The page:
Vaping presentation shows danger


A presentation on the health effects of vaping was held for parents on Monday, Nov. 4 in the Conklin Library from 6:00 to 7:30 p.m. Organized by Dean of Students Will Gilyard, three doctors, among them an adolescent psychiatrist and an adolescent medicine physician, presented to KO families as well as West Hartford residents and medical students.

The presentation covered three main points on the causes and risks of teenage use of e-cigarettes: the mechanics of e-cigarettes, treatment for abuse of e-cigarettes, and the psychiatric side of why they’re so widely used among teens. “It was about how vaping is a symptom of some underlying other issues, stress, anxiety, some other things that can lead folks in that direction,” Mr. Gilyard said. It also showed parents how to recognize e-cigarettes and JUUL pods and how to talk to their kids about vaping, whether they vape or not.

Mr. Gilyard was inspired to bring the presentation to KO after attending a similar one at Hall High School. “I thought that their presentation was fantastic in terms of just laying out what the trends were, giving really sound advice to families, looking at the medical and scientific side behind addiction,” he said. “But also what I appreciated about their presentation was that there was a non-judgemental aspect to it.”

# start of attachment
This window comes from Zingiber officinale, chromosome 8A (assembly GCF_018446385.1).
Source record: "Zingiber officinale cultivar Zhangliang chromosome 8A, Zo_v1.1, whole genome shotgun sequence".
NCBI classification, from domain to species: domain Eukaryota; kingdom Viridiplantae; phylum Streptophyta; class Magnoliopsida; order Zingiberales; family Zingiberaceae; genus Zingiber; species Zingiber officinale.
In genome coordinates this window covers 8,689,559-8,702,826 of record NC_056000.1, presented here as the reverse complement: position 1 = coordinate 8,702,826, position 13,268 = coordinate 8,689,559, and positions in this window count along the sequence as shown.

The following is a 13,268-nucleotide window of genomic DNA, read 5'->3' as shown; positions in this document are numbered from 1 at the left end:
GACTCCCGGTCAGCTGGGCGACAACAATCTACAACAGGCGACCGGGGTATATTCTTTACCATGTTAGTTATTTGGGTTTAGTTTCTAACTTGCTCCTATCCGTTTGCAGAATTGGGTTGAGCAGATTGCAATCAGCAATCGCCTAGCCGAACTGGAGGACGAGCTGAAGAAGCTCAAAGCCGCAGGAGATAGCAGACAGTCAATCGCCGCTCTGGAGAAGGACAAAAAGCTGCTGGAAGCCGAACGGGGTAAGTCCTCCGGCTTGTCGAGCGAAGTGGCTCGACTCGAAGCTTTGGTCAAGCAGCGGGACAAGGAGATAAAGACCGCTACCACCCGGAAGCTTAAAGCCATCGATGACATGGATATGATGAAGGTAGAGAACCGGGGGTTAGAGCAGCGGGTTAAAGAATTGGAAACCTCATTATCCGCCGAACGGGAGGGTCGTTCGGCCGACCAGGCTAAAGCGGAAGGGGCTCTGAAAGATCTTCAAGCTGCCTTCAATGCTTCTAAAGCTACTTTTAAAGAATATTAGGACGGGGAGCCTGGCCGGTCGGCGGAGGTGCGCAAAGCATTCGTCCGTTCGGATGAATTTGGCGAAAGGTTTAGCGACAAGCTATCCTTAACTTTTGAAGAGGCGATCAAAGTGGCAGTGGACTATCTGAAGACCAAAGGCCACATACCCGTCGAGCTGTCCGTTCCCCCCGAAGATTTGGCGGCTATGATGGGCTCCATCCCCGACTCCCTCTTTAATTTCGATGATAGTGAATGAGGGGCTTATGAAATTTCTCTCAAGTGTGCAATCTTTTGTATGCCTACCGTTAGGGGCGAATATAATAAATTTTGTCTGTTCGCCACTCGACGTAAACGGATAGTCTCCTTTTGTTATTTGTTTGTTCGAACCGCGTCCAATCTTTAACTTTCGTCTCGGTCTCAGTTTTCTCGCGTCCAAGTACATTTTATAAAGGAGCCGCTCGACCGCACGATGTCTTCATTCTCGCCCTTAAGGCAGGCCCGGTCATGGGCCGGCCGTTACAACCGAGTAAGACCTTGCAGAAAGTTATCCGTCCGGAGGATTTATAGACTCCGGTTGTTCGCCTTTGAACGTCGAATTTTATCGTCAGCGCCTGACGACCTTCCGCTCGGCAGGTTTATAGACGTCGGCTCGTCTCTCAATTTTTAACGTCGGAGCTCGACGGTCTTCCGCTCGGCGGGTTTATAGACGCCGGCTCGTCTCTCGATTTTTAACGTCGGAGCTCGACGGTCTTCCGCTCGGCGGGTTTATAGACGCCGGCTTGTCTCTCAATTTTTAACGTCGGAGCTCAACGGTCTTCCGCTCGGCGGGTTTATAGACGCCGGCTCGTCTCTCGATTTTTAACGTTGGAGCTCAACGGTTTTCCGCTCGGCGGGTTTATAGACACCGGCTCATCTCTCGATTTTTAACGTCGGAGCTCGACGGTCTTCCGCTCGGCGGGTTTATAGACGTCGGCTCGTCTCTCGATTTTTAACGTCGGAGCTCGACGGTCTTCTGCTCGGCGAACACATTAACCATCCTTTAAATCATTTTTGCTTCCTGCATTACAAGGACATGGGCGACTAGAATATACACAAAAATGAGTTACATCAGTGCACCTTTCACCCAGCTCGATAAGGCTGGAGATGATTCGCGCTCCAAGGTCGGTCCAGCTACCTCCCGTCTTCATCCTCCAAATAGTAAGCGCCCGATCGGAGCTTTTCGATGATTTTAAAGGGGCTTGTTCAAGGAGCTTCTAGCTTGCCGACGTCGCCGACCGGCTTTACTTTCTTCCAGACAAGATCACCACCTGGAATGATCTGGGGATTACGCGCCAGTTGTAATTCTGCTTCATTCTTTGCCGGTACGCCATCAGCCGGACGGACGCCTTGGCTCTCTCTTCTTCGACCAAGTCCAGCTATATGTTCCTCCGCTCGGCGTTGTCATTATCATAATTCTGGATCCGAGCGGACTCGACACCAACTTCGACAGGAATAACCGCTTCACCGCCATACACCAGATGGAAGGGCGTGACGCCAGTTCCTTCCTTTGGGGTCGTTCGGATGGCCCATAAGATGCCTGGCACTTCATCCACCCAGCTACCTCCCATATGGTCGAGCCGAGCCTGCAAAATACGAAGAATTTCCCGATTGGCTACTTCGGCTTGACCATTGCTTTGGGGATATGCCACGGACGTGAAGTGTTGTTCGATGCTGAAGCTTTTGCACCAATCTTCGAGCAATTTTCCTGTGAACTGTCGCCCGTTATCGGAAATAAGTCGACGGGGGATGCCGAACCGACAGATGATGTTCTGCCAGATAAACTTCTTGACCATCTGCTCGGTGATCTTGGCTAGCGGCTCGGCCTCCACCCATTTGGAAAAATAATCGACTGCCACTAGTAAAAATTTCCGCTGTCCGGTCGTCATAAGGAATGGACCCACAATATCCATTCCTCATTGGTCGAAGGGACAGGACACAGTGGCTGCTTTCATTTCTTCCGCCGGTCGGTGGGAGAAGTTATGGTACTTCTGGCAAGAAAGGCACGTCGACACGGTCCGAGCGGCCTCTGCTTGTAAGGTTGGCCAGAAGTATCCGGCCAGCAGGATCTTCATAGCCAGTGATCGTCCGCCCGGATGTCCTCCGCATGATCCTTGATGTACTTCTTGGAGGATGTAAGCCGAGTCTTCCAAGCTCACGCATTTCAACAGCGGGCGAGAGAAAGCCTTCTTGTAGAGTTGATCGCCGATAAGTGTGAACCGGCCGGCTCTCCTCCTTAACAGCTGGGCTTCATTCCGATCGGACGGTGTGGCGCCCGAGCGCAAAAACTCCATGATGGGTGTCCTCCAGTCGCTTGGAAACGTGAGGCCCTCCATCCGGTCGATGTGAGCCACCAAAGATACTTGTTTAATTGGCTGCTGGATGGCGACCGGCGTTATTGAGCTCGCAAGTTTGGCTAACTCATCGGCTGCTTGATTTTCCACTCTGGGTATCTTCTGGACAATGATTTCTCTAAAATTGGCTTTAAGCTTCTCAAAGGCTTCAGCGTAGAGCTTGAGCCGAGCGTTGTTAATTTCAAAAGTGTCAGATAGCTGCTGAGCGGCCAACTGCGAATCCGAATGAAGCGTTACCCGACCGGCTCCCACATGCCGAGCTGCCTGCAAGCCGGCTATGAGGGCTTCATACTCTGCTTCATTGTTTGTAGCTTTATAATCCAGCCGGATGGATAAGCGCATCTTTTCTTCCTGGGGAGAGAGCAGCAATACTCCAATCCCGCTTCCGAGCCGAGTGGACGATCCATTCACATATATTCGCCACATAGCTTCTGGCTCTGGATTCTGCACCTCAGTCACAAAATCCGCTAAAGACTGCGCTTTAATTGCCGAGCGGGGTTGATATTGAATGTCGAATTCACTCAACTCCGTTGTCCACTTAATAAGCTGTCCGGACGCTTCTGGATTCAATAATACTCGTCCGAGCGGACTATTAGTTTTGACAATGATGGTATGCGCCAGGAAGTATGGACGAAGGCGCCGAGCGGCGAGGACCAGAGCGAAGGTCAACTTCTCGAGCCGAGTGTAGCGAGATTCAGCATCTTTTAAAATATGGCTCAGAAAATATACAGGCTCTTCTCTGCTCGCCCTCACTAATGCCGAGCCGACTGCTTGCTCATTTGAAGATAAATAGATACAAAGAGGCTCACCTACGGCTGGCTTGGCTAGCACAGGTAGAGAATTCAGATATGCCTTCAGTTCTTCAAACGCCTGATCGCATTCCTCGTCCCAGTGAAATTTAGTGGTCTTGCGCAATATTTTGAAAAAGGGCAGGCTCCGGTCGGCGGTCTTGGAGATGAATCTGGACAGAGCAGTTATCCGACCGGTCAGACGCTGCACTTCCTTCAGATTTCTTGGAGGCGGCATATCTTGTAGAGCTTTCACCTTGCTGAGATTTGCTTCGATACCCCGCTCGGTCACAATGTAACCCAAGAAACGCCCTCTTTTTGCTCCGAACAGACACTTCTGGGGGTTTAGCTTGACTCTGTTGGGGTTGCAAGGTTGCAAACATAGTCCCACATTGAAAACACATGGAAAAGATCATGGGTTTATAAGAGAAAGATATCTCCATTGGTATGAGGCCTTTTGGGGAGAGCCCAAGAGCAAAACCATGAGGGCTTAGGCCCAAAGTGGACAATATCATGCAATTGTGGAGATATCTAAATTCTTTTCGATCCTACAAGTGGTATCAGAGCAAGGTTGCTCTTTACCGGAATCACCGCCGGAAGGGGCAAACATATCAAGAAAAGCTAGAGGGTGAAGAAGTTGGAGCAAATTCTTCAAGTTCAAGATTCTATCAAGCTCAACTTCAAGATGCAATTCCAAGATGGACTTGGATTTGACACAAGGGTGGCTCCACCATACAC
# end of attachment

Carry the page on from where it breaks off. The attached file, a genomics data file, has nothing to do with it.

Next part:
Mr. Gilyard especially wanted to emphasize the non-judgmental part of presenting this information to families. “If people need help because they can’t kick that habit, then I want them to have access to resources as well, without discipline,” he said.

Middle School Dean of Students Kathy Dunn said she liked that the presentation was information and research based. “Having real information about something is really important if you’re going to do anything about it,” she said.

Mr. Gilyard said he felt the information presented on Monday is valuable for both parents and students. While he said understanding the side effects of nicotine and JUUL pods is important, he also emphasized understanding long term impacts. “Understanding what the lung injury cases have been in the recent months is important, but also most people don’t realize how to get help and where to go to get some treatment options,” he said.

Ms. Dunn agreed that while the presentation was parent focused, the information presented is just as important for students. “It’s lovely to have the parents there, but they’re not vaping,” she said. “I really think it’s important from a parental perspective for people to start talking to their kids about it before they’re trying to figure out a problem.”

KO plans on making information and treatments readily available for the entire student body. Administrators agree students need more nonjudgemenal outlets. “We have a speaker coming, Feb. 4, Chris Herron, who will speak to students and adults around substance and then maybe leading up to that we’ll do some work about not just vaping but substances in general,” Mr. Gilyard said. A letter summarizing the information in the presentation was sent out in the Wyvern Weekly, and the KO Health Ambassadors club also plans to promote awareness on the impacts of vaping.

“Ideally we’ll get people to understand the health risks and say it’s not worth it,” Mr. Gilyard said. “The hope is that people make healthier choices.”